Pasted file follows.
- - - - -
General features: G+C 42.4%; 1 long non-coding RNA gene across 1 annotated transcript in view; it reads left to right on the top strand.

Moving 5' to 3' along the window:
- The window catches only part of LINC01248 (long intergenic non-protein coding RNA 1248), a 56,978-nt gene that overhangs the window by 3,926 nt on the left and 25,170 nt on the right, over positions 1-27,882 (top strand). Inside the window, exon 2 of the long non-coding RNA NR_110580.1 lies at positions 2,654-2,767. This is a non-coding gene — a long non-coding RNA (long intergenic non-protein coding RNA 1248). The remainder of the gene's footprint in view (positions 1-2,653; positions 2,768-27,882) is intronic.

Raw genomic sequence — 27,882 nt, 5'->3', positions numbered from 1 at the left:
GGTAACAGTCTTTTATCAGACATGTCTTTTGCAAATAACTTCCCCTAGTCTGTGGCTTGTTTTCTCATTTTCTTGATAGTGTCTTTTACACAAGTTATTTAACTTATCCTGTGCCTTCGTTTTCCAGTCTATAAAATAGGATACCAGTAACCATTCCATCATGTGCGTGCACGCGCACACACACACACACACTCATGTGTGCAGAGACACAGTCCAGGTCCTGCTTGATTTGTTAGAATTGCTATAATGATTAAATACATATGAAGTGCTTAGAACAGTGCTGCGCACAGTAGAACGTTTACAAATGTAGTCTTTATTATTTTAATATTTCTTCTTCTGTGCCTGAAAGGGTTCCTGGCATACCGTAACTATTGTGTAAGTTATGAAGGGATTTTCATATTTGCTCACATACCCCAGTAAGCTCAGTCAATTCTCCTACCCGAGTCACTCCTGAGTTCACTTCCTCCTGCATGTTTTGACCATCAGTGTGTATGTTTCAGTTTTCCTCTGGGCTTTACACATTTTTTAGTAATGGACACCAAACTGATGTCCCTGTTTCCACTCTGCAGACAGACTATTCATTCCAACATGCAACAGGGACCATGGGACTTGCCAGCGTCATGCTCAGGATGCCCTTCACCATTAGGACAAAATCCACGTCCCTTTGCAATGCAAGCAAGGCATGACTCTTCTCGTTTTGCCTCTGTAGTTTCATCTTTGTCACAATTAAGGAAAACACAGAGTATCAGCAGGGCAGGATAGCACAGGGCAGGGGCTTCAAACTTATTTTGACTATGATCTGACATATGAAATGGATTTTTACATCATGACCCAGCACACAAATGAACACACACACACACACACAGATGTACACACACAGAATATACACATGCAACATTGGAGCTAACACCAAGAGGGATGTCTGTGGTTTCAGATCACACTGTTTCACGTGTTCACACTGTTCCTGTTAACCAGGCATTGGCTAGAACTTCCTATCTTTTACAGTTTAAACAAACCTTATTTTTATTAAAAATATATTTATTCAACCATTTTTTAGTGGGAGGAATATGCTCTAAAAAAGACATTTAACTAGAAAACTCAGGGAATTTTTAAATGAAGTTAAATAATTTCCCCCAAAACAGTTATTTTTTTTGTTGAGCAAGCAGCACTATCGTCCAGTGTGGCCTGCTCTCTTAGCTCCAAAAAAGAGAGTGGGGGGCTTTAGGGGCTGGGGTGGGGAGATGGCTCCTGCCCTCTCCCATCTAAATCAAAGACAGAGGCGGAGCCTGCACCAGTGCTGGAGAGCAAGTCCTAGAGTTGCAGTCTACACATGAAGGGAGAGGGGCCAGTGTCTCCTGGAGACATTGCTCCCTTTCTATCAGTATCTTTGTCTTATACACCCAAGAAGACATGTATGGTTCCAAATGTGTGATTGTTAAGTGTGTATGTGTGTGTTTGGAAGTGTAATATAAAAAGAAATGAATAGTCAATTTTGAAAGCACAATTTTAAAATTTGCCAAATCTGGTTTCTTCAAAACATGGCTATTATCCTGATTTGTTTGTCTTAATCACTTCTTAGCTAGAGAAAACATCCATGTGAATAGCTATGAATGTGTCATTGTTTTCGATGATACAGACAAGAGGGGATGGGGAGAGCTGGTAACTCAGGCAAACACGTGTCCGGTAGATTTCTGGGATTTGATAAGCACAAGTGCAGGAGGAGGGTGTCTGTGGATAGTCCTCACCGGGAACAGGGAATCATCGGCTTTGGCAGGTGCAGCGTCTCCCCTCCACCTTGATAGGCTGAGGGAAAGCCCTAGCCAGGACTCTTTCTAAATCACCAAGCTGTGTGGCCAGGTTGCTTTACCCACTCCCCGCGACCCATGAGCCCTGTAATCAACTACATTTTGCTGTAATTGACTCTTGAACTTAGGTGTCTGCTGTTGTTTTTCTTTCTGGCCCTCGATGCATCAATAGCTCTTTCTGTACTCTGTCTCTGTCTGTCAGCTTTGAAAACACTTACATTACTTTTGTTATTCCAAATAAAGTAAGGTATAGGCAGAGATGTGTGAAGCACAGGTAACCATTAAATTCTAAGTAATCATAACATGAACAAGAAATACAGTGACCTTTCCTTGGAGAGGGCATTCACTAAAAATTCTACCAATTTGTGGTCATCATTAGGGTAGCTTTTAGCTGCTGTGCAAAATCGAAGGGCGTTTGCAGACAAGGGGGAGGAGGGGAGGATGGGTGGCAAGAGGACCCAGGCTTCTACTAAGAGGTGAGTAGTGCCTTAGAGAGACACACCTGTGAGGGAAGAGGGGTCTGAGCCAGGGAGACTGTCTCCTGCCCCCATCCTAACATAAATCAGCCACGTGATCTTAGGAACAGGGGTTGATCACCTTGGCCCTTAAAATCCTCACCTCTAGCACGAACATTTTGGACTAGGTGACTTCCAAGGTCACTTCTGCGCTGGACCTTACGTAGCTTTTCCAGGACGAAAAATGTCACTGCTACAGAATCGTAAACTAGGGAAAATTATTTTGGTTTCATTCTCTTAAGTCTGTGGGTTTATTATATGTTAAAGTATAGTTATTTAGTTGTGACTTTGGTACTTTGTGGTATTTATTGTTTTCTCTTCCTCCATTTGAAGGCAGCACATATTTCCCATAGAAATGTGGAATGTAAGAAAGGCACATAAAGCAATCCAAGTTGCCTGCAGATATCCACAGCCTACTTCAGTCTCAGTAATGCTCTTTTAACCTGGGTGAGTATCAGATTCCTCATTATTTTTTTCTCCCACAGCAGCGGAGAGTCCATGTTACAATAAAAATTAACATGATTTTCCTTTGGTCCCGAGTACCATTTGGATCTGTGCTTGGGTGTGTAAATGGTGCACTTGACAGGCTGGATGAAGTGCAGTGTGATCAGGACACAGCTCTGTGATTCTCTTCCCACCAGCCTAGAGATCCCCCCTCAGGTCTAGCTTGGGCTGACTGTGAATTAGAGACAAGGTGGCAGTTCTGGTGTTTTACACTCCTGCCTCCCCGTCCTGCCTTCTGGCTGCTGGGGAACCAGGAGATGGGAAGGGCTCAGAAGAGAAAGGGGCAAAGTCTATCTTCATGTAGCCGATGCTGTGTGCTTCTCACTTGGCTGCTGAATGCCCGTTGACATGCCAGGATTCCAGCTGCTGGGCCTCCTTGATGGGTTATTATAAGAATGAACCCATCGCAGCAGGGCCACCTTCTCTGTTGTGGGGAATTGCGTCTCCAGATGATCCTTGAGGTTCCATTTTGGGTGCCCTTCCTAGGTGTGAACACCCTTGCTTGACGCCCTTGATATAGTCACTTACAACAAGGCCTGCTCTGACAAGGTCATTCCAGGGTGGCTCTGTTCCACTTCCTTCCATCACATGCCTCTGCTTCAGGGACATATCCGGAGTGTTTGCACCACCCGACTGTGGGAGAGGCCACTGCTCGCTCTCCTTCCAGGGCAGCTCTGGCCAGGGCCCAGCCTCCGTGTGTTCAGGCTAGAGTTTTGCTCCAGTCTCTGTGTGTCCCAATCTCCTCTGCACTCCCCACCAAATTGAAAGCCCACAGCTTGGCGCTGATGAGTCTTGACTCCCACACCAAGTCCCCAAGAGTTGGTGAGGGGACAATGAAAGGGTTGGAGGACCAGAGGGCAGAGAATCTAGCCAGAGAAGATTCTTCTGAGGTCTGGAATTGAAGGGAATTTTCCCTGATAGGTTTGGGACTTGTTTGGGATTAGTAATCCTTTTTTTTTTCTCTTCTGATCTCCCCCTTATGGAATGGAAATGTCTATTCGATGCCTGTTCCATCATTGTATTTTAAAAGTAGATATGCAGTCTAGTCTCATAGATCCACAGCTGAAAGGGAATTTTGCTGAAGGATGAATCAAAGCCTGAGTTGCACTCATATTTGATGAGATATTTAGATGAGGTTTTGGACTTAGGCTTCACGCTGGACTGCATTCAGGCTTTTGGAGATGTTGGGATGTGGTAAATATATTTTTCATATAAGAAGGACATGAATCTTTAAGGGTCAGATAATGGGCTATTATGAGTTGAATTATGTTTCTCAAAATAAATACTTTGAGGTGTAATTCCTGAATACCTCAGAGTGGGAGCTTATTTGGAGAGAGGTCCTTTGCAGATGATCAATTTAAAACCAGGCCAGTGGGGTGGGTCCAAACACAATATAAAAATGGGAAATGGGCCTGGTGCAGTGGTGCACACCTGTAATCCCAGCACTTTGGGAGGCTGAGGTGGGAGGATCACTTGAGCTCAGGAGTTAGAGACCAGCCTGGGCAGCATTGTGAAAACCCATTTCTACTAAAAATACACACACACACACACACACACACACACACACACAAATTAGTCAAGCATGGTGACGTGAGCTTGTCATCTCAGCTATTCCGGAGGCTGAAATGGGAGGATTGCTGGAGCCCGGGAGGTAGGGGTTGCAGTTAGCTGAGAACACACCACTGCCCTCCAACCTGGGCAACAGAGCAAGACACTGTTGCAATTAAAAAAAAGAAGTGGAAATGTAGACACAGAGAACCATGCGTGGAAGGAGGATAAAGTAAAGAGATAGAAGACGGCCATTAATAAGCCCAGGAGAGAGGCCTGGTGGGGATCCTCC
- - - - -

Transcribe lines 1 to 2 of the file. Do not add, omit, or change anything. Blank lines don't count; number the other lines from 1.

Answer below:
General features: G+C 42.4%; 1 long non-coding RNA gene across 1 annotated transcript in view; it reads left to right on the top strand.

Moving 5' to 3' along the window: